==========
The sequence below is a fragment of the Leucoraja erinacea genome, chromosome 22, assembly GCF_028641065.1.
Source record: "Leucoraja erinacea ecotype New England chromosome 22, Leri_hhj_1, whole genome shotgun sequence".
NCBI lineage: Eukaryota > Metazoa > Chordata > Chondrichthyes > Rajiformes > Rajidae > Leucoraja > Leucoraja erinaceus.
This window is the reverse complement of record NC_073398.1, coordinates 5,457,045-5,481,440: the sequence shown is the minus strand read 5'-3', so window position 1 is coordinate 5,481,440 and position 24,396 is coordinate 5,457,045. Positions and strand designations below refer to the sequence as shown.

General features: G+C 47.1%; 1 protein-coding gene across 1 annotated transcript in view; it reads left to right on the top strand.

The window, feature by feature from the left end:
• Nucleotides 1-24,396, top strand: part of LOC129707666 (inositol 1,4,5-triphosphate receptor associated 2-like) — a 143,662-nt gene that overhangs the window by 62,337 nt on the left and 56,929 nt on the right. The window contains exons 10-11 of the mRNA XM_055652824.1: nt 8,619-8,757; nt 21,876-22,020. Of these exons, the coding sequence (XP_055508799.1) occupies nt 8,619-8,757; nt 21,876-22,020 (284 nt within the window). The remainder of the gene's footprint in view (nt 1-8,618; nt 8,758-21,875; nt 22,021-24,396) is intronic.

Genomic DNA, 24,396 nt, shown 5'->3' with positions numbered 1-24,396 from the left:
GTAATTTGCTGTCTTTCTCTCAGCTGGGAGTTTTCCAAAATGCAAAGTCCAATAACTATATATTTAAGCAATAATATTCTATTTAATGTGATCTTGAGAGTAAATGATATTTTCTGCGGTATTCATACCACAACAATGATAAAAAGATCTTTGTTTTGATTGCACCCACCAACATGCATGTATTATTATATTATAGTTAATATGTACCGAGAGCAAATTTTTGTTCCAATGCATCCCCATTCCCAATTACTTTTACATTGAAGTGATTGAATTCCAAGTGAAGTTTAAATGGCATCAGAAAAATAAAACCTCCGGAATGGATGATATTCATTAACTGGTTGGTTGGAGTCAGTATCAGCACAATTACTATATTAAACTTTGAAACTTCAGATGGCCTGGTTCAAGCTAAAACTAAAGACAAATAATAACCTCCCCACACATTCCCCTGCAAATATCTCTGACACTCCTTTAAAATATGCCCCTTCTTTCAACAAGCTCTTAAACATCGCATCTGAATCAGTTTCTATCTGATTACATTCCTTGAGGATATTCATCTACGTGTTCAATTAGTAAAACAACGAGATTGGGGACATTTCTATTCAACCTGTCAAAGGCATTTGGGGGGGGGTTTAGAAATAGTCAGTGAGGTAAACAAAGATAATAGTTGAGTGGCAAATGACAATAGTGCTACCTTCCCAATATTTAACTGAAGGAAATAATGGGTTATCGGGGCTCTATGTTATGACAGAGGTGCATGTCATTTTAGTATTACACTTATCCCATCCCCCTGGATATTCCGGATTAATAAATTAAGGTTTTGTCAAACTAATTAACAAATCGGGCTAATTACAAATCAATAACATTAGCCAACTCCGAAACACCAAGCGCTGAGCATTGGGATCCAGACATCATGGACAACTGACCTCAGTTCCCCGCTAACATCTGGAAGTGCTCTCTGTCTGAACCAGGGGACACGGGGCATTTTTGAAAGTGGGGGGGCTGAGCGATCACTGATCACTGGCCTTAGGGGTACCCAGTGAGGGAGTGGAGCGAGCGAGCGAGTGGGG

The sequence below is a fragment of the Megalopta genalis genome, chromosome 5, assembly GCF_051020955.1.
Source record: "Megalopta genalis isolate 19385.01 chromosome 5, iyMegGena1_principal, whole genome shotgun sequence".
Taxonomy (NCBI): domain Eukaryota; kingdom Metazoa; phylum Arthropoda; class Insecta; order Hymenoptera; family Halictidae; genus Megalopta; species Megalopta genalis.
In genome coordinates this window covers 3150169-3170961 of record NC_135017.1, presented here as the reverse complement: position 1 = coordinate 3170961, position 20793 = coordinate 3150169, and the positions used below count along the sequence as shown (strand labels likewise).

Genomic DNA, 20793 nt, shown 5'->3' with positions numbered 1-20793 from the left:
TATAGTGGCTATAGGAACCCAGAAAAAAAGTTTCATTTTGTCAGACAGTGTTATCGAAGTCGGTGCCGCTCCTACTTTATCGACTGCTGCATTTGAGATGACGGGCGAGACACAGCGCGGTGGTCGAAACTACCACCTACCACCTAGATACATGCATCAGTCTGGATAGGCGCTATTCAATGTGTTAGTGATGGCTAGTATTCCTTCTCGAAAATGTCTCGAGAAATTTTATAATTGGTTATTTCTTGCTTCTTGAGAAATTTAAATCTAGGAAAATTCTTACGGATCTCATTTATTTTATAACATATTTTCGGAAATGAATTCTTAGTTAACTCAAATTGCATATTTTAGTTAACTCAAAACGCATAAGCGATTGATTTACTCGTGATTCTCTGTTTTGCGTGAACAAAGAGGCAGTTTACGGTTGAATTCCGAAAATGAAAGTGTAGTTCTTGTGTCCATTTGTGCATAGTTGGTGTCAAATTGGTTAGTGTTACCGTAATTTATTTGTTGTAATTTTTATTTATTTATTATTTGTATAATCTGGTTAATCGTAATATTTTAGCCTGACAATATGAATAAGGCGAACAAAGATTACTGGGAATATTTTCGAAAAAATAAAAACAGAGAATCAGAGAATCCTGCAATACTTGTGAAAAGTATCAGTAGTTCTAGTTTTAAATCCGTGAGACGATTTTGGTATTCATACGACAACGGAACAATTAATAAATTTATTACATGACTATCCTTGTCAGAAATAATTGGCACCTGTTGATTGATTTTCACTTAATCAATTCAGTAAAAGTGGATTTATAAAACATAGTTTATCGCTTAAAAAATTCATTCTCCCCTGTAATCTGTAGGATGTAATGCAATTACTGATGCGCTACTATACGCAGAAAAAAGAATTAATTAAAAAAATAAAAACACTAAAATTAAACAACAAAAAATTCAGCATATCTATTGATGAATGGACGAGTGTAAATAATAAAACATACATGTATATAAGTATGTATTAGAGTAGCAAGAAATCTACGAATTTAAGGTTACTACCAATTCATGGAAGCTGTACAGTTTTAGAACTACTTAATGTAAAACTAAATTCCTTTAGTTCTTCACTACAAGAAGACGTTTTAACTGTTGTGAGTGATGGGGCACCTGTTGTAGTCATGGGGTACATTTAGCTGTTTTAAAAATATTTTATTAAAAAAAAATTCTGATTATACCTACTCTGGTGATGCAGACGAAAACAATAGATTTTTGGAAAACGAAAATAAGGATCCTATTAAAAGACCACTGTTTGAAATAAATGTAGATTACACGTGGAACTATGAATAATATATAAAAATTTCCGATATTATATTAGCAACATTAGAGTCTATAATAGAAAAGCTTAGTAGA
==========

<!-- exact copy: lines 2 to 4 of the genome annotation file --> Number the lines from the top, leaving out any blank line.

Source record: "Leucoraja erinacea ecotype New England chromosome 22, Leri_hhj_1, whole genome shotgun sequence".
NCBI lineage: Eukaryota > Metazoa > Chordata > Chondrichthyes > Rajiformes > Rajidae > Leucoraja > Leucoraja erinaceus.
This window is the reverse complement of record NC_073398.1, coordinates 5,457,045-5,481,440: the sequence shown is the minus strand read 5'-3', so window position 1 is coordinate 5,481,440 and position 24,396 is coordinate 5,457,045. Positions and strand designations below refer to the sequence as shown.